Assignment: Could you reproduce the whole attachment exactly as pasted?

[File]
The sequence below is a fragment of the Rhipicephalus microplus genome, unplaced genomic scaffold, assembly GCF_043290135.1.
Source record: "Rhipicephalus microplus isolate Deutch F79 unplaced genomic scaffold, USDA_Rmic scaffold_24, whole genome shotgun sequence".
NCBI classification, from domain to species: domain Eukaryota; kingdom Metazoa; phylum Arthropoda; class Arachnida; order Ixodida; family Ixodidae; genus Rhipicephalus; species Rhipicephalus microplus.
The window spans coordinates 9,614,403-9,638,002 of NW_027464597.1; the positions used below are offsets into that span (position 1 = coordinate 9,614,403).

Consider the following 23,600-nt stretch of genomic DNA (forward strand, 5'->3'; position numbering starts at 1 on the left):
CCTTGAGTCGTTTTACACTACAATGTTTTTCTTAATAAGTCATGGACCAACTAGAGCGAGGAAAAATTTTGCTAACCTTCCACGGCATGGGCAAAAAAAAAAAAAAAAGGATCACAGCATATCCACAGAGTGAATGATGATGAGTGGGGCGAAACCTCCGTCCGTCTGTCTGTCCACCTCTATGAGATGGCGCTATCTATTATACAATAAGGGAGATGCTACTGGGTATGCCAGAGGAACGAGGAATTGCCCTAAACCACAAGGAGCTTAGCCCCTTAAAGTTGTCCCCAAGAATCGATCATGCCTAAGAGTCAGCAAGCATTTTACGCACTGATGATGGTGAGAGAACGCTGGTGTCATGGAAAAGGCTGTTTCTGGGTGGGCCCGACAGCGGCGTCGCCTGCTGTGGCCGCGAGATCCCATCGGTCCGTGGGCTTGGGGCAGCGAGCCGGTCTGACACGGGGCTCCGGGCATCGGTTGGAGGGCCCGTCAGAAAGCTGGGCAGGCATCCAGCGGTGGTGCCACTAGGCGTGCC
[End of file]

The sequence below is a fragment of the Rhipicephalus microplus genome, unplaced genomic scaffold, assembly GCF_043290135.1.
Source record: "Rhipicephalus microplus isolate Deutch F79 unplaced genomic scaffold, USDA_Rmic scaffold_24, whole genome shotgun sequence".
NCBI classification, from domain to species: domain Eukaryota; kingdom Metazoa; phylum Arthropoda; class Arachnida; order Ixodida; family Ixodidae; genus Rhipicephalus; species Rhipicephalus microplus.
The window spans coordinates 9,614,403-9,638,002 of NW_027464597.1; the positions used below are offsets into that span (position 1 = coordinate 9,614,403).

Consider the following 23,600-nt stretch of genomic DNA (forward strand, 5'->3'; position numbering starts at 1 on the left):
CCTTGAGTCGTTTTACACTACAATGTTTTTCTTAATAAGTCATGGACCAACTAGAGCGAGGAAAAATTTTGCTAACCTTCCACGGCATGGGCAAAAAAAAAAAAAAAAGGATCACAGCATATCCACAGAGTGAATGATGATGAGTGGGGCGAAACCTCCGTCCGTCTGTCTGTCCACCTCTATGAGATGGCGCTATCTATTATACAATAAGGGAGATGCTACTGGGTATGCCAGAGGAACGAGGAATTGCCCTAAACCACAAGGAGCTTAGCCCCTTAAAGTTGTCCCCAAGAATCGATCATGCCTAAGAGTCAGCAAGCATTTTACGCACTGATGATGGTGAGAGAACGCTGGTGTCATGGAAAAGGCTGTTTCTGGGTGGGCCCGACAGCGGCGTCGCCTGCTGTGGCCGCGAGATCCCATCGGTCCGTGGGCTTGGGGCAGCGAGCCGGTCTGACACGGGGCTCCGGGCATCGGTTGGAGGGCCCGTCAGAAAGCTGGGCAGGCATCCAGCGGTGGTGCCACTAGGCGTGCC